4. I know there’s a lot of dodgy operators and investment funds out there that say you can make a positive impact with them, when in reality they are still investing in fossil fuels. How can I avoid investing in the bad stuff with the wrong people? 🙅🏼♀️
Uncovering greenwashing tactics is easier than you might think. Whether you’re thinking about switching super funds, comparing ethical banks or scouting out ethical investment options, it’s important to look beyond the ads and marketing slogans to check if it's truly an ethical and sustainable choice.
In broad terms, a few common red flags to look out for include:
🔴 High-level statements or vague definitions: be cautious of marketing messages that seem too lofty or ‘good to be true’ and always look for transparent data that backs up any ethical or sustainable claims made.
🔴 Buzzwords and ‘eco’ language: be wary of terms like ‘eco’, ‘earth-friendly’ and ‘conscious’ in the naming of products and always look for proof and facts that show what makes this bank, super fund or investment product a responsible choice.
🔴 Seals, labels and award claims: avoid taking ‘eco awards’ and certifications at face value and be sure to cross-check the validity of any statements that claim this product is ‘the best environment choice’ or an ‘award-winning’ fund.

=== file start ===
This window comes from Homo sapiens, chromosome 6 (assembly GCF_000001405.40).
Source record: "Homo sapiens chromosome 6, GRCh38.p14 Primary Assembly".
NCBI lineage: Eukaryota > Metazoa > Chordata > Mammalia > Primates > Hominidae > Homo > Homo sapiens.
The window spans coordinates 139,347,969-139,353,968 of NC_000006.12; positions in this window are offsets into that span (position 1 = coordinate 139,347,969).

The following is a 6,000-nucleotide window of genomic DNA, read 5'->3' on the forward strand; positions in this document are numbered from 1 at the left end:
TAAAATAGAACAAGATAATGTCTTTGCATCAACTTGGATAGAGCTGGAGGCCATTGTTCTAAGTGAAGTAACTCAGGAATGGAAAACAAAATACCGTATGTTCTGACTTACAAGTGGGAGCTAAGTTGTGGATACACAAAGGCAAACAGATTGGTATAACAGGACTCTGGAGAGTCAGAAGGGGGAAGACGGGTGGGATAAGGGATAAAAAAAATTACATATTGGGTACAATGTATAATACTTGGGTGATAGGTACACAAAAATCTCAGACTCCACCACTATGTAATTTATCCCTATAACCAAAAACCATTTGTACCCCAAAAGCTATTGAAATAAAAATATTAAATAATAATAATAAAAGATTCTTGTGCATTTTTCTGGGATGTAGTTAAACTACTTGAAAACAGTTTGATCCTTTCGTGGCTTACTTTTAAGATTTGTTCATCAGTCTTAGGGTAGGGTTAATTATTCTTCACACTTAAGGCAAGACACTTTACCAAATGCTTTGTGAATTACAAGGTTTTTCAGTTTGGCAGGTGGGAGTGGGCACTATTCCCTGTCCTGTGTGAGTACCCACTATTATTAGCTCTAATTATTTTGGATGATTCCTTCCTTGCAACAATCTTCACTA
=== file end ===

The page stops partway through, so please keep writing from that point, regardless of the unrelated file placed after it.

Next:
The best way to make up your mind is to look for the full list of holdings (think of it as a food label with the full list of ingredients!). Most investment products should offer a list of holdings (or invetsments), so you can see the companies or assets they invest in (FYI, you can see Blooms full investment list here). For more tips and tricks on how to spot greenwashing in financial services read our full blog on the topic. 👈🏻
5. So, if I ethically invest, am I actually going to make money or am I just going to lose it and have to try and feel good about that because it's... ethical? 😵💫
Always remember that past performance is not indicative of future performance and the future performance of any investment is not guaranteed. However, looking at past data it’s a common misconception that when ethically investing you will have to sacrifice financial returns. A recent study by NYU Stern Centre for Sustainable Business and Rockefeller Asset Management, found that:
- 58% of the 1,000 research papers they analysed showed a positive relationship between ESG and financial performance.
- ESG investing appeared to provide more downside protection, especially during social or economic crises;
- Managing investments for a low carbon future may lead to improved financial performance.
In terms of positive screening and climate impact investing, previous performance has also been good. The Deloitte Cleantech Index report (DACT), (which tracks and reports on Australian listed cleantech stocks) has seen an 48.2% growth over the past three years. In comparison, the ASX200 has experienced 19.9% growth over the last three years.
6. Can I really make a difference with my money? How does climate impact Investing actually help me make a positive impact? 🥰